Wow – what a character driven novel and full of layers! The Stone Diaries completely captured my heart from beginning to end. It is a beauty of a story, full of wit and emotional intelligence. It is the life story of Daisy Goodwill Flett, an ‘ordinary’ woman who clearly deserves her award-winning place in the literary world.
Originally published in 1993, The Stone Diaries won the Pulitzer Prize in 1995. It is often regarded as a modern classic. That is no surprise to me – I just can’t understand why it has taken me almost 30 years after publication to discover this book – a book that Margaret Atwood quite rightly describes as Carol Shields’ ‘glory book’.
From the onset I was intrigued by the unique writing style of The Stone Diaries as the narrative subtly shifts from an autobiographical to a biographical style. This is something that would normally really annoy me (I can be a very pernickety reader!) – yet as I was so consumed by the characters and the story – this just enhanced my fascination. I also felt confident that the book was written in this unique way for a particular reason. I was right to feel confident. As Carol Shields explains in her afterword:
When I first began the novel I thought I was writing a family saga…Before long I realized I was, instead, writing about the subject of autobiography, about the central question of whether or not we can know the story of our own lives…The most substantial parts of a human narrative, it seemed to me, were borrowed from the impressions that other people – friends and family and passing acquaintances – had of us and I wanted these imagined voices to enter the novel and to inform Daisy Goodwill Flett…What do people think of us? These received thoughts, sometimes tragically, make a life.Carol Shields
Beginning in 1905 and spanning almost a century, I loved the array of supporting characters used to portray Daisy’s life as an ‘ordinary woman’ – a daughter, a widow, a friend, a wife, a mother… Many themes including friendship and grief are explored throughout the novel through a complex mosaic of human nature and societal beliefs as the 20th century progresses. Like Daisy who ‘has a little trouble with getting things straight; with the truth, that is‘ all the supporting characters are a flawed. The character of Barker Flett specifically intrigued me – he is a complex, fascinating character which at times made me feel so uneasy but then I was really drawn to him and his vulnerability.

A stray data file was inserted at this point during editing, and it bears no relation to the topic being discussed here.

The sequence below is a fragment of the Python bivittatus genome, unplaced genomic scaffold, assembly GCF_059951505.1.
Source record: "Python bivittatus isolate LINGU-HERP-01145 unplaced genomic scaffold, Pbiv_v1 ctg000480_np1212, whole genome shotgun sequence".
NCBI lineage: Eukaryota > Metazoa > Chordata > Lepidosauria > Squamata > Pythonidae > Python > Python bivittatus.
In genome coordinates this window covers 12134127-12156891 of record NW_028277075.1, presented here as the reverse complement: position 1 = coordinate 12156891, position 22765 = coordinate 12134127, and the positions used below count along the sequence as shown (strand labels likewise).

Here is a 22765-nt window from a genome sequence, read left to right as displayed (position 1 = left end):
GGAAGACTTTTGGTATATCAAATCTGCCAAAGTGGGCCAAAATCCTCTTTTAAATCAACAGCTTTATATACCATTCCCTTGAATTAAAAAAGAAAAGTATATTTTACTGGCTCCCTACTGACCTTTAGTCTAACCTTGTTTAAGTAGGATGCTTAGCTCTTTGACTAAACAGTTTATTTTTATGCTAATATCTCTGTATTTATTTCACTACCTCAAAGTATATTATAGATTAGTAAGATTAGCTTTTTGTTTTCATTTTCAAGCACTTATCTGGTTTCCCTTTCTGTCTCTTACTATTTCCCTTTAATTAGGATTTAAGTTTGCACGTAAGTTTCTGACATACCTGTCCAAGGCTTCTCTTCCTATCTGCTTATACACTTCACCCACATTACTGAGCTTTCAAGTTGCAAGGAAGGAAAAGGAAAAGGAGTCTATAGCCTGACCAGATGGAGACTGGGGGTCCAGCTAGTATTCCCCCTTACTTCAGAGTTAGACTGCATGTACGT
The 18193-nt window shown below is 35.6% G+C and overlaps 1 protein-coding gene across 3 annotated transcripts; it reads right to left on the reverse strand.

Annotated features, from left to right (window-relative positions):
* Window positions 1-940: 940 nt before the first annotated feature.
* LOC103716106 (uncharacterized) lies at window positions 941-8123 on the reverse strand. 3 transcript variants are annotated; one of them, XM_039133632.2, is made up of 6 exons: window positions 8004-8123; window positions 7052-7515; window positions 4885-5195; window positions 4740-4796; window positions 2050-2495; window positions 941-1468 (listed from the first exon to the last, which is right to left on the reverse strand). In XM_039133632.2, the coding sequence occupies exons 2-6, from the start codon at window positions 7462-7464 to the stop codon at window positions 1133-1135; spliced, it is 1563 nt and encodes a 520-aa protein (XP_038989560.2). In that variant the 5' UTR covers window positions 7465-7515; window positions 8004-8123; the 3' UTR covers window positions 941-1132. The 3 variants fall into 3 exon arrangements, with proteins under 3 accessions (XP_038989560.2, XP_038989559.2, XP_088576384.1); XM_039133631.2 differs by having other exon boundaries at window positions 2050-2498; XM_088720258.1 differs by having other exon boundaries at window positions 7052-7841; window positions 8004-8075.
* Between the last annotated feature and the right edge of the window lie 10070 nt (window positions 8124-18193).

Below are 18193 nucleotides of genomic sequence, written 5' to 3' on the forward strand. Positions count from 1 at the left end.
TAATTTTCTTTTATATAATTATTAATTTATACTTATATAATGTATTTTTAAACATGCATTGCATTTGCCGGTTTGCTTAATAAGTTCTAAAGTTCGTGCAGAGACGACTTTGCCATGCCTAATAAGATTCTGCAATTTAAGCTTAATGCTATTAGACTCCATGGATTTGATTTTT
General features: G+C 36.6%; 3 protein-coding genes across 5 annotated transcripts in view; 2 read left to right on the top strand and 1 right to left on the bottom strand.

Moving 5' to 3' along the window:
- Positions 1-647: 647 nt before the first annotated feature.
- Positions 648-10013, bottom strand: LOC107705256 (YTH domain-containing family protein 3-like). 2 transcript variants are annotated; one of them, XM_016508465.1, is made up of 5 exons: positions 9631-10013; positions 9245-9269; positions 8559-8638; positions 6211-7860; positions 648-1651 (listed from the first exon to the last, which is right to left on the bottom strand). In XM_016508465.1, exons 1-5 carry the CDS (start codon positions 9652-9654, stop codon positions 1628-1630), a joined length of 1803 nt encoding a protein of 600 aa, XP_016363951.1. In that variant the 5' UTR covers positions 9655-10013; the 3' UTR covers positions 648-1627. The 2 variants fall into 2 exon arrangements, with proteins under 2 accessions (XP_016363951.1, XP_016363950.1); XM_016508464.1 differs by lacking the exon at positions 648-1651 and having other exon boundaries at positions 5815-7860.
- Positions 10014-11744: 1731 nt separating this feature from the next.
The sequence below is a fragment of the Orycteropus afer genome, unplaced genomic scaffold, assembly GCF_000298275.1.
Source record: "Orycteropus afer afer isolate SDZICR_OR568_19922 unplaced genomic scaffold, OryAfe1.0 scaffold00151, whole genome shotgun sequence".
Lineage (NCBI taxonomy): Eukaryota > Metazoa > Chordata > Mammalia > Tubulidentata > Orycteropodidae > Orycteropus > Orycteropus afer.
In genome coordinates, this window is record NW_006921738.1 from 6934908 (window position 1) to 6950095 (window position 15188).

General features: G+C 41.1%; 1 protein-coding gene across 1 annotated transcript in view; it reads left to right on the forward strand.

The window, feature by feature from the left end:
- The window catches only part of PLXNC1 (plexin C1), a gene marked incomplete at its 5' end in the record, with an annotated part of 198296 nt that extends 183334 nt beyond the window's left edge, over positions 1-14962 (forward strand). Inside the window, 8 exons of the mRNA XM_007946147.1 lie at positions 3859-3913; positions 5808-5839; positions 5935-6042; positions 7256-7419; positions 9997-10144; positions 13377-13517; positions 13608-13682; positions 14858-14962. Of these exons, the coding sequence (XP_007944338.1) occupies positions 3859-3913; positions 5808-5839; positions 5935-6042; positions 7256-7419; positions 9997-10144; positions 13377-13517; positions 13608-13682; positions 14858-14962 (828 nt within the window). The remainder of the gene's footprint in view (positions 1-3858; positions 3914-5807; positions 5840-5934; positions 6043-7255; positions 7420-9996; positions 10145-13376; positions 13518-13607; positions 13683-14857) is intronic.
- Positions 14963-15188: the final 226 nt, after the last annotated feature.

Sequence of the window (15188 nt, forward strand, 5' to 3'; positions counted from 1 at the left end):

Sex is a recurring theme in this novel that is brilliantly explored – sometimes uncomfortably, other times with a brilliant use of dry wit. However I was shocked how Daisy’s virginity is casually discussed throughout the 1920s middle class community that she is part of:
What a blessing Daisy doesn’t know that there are others in Bloomington who are acquainted with the state of her intact hymen…Dr. Maldive, for one, who examined her after she returned to Bloomington. Shortly thereafter this same Dr. Maldive, in good conscience, communicated the curious fact of non-consummation to Daisy’s father…(it seemed the responsible thing to do, man-to-man thing), and the good doctor had also…spoken of it to his wife Gladys, who let the fact slip, framing it in in the form of an eye brow-lifting speculation, to her bridge club acquaintance, Mrs. Arthur Hoad who…announced her conclusion at every social opportunity…that young Daisy Goodwill was an unnatural woman of profound frigidity.
The Stone Diaries is a profound exploration of ‘ordinary women’ throughout the 20th century. It is also a compelling, witty family saga with a family tree which I loved – I kept referring back to it as I read. This made me so happy as I am a massive fan of family trees 🙂 .
As a book blogger I feel very privileged that I was invited to read and review this reissued edition of The Stone Diaries with a forward by the legendary Margaret Atwood. Marking the launch of the Carol Shields Prize for Fiction, a North American literary award dedicated to writing by women, international literature specialists World Editions have reissued this stunning novel with a bright, eye catching new cover. Carol Shields sadly passed in 2003, but she made a profound and unforgettable mark in literature. I will definitely be reading The Stone Diaries again as well as her other novels.
Thank you to Anne Cater from Random Things Tours and World Editions for inviting me to be part of the blog tour to promote the re-publication of The Stone Diaries. To read the reviews from my fellow book bloggers, please see below: